> user at a particular IP address gets exfiltrated?
We are looking at ways to send this type of data to Mozilla servers to help us optimize the groups of sites in bug 1142386. Basically, there's techniques that allow all users to have reasonable deniability of whether they visited a site or not, but across many users, we should be able to measure trends, e.g., siteA triggered the tile 2x as often as siteB.


hsivonen, I'm not sure what explanation text you looked at, but the questions sound like they come from a concern that someone could know exactly which site you visited. Does an explanation text that hints that multiple sites instead of one specific site help avoid this line of questioning?

"Firefox suggests this because visitors to sites like hrblock.com also go here"

(note the added "to sites like")
Flags: needinfo?(hsivonen)
Comment on attachment 8577405 [details] [diff] [review]
v1: Show suggested tile explanation text under a suggested tile

Review of attachment 8577405 [details] [diff] [review]:
-----------------------------------------------------------------

Looks OK to me, except it's spelled "targeted," not "targetted." :-)
Attachment #8577405 - Flags: feedback?(adw) → feedback+
How flexible is the design? As in: what happens is the text spans on 3 lines?
Francesco, we don't yet have a design spec (although with this current patch, 3 lines doesn't look very nice). We'll probably need to set a limit on the number of lines that may show up and add an ellipsis for the rest I think. Aaron may have a better idea of what we would do here.
Flags: needinfo?(athornburgh)
(In reply to Marina Samuel [:emtwo] from comment #31)
> We'll probably need to set a limit on the number of lines that may show up 
> and add an ellipsis for the rest I think.

Please don't do that: this is a sensitive matter, you don't want to end up with funny truncations that change or mess with the sentence of the string. It's also really hard to test and spot (hint: people need a way to test these features somehow, e.g. flags to force-enable these tiles).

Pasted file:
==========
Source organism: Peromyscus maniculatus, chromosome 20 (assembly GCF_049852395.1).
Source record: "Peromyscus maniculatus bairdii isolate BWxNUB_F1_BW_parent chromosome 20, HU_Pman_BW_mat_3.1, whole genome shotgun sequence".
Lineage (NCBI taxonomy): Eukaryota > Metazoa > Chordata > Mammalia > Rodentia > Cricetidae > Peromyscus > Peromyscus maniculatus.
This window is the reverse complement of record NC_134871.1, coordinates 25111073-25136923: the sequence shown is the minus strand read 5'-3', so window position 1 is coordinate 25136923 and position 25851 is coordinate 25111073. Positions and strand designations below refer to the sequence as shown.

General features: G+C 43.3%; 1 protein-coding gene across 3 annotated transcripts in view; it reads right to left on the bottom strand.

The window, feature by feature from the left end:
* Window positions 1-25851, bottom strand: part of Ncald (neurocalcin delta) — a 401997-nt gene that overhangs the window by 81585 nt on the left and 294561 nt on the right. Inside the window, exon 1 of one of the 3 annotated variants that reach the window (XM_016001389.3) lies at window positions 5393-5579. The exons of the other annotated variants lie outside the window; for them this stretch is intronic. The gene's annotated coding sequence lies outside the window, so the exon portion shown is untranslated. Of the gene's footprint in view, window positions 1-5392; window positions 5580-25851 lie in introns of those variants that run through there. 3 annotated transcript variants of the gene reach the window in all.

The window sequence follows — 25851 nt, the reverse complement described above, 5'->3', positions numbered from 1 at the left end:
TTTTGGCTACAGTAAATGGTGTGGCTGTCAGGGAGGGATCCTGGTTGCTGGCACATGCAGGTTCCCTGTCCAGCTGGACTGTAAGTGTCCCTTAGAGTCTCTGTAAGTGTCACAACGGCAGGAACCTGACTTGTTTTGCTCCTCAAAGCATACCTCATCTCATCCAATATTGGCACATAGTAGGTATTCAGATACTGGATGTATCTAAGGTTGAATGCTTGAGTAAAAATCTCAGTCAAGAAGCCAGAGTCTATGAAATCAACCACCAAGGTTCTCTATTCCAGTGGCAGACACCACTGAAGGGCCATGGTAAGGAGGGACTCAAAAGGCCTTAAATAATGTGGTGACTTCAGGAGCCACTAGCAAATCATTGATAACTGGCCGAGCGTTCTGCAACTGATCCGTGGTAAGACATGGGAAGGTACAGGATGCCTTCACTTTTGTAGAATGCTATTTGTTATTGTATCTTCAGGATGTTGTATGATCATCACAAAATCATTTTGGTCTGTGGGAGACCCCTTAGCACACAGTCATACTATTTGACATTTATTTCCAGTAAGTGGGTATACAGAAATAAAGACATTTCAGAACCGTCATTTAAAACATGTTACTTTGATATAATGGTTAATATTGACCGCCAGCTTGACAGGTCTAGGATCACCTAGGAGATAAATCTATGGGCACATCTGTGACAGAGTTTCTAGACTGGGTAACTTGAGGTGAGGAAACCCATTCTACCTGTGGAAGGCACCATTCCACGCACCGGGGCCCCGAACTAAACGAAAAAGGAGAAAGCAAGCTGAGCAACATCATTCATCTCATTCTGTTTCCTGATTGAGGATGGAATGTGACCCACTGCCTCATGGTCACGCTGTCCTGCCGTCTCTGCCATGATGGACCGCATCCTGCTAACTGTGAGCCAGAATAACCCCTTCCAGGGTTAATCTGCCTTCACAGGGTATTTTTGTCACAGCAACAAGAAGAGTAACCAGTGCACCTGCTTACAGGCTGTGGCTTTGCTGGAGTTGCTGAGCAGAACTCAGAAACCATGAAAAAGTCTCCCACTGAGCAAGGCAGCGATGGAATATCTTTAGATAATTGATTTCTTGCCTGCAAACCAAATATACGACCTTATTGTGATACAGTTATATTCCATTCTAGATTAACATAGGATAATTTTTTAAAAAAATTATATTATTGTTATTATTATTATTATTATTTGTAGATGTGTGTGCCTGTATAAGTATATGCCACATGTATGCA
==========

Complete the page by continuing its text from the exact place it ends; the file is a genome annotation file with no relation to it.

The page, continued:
Probably worth getting some wider feedback on this, but 

  "...Firefox suggests this because [hrblock.com] visitors also go there"

suggests to me some notion that that the recommendation might be related and the most popular.  At least I'd be hopeful of that.  hrblock vistors probably go a lot of different places...

The way I understand the algorithms and tile selection process there is only a 20% or less chance that the tile will represent the "most popular" site related to the one I visited, since we will be injecting sites into the category list to ensure randomization and reduce the chances of tracking.

A lot of the the way that this feature will work is centered around categorization, and grouping of sites within those categorizations plus the who, how, or why sites get put into categories.  

For the user to understand and answer the basic question "how did *this* tile end up on my screen" we should be trying to explain that in a simple way.   But thats also the challenge here.

How can we simply explain the idea of categorization, and how this tile represents a pick from a collection of sites that other firefox users, and/or mozilla bd people have organized for you?